As I have explained earlier in this chapter, I consider that there should be an adjustment of the roles APRA and ASIC have in relation to superannuation. And, as I have said, the role of each agency should accord with the general principle that APRA is to act as prudential regulator and ASIC as the conduct regulator.
Governance of superannuation funds inevitably raises both prudential and conduct issues. Proper governance of a fund is critical to the fund’s performance. That is, proper governance is necessary in order to fulfil the basic promise of a superannuation fund that the trustee will administer the fund in the best interests of members, and in particular, in the best financial interests of members.
Particular governance failures must be identified. More often than not, failures may be detected by the prudential regulator in the course of its prudential supervision. But however detected, particular failures of governance must be examined by the regulator and made the subject of the appropriate regulatory response. It is this last step that is necessary if trustees of RSEs are to be held properly accountable for their failures of governance.
Failures of governance are reflected in particular decisions that are made with respect to the administration and investment of the fund. The larger superannuation funds are now large enterprises dealing with very large sums of money.
There is no reason in principle why the directors and the senior executives of at least the large superannuation funds should not be subject to statutory obligations of a kind generally similar to those imposed on members of the board and banking executives by the BEAR – to conduct the responsibilities of their positions:
- by acting with honesty and integrity, and with due skill, care and diligence;
- by dealing with APRA and ASIC in an open, constructive and co–operative way; and
- by taking reasonable steps in conducting those responsibilities to prevent matters from arising that would adversely affect the prudential standing or prudential reputation of the fund.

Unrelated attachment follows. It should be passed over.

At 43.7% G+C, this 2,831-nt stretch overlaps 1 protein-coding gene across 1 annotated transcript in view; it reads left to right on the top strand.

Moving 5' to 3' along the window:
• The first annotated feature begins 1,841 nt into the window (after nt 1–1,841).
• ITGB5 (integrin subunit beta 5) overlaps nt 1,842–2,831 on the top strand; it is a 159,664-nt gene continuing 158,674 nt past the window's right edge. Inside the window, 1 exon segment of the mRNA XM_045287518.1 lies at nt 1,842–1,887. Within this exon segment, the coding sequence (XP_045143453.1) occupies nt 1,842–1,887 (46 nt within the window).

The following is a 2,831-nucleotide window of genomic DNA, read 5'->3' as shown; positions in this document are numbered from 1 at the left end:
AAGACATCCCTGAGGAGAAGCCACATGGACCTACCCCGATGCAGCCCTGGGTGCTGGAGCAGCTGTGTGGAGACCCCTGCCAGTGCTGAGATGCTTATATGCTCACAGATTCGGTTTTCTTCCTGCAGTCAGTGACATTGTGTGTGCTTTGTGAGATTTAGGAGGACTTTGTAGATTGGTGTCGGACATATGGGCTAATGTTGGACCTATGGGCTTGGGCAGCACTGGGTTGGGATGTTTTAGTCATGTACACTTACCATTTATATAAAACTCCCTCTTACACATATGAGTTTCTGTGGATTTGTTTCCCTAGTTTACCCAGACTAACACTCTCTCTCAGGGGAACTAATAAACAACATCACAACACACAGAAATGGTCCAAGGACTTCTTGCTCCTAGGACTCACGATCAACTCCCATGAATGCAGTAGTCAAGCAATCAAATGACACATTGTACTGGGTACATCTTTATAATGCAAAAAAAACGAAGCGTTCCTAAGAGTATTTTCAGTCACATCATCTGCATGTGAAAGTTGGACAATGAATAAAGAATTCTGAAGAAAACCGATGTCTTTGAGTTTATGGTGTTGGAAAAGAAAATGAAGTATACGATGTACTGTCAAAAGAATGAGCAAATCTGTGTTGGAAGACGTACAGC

I say that there is ‘no reason in principle’ not to impose obligations of this kind on the board and the senior executives of a superannuation fund on the simple basis that if the BEAR is seen as a necessary step in the proper supervision and regulation of (at least some of the) banks, proper supervision and regulation of superannuation funds needs no less. And imposing these obligations should not increase the regulatory burden to any significant extent.
This last point should be explained.
A necessary step in implementing provisions of the kind under consideration is to identify who in the regulated entity has senior executive responsibility for certain functions. Those responsibilities should either already be identified or, at least be readily identifiable. If that is correct, and it should be, preparation of accountability statements and accountability maps, though a burden, should not be a large burden. Performance of the obligations would then entail no reporting or recording beyond what prudent administration would require anyway.
The advantage of this course of action is that the imposition of the obligations clarifies what is expected of the relevant senior executives. And it would provide additional and important standards against which the prudential regulator and the conduct regulator may examine the conduct of the affairs of the fund by both its board and by its senior management. (I say ‘additional’ standards because, of course, the trustees’ and directors’ covenants and obligations set standards against which the conduct of the trustee and its directors are to be judged.)
Recommendation 3.9 – Accountability regime
Over time, provisions modelled on the BEAR should be extended to all RSE licensees, as referred to in Recommendation 6.8.
Cf Banking Act s 37CA(1).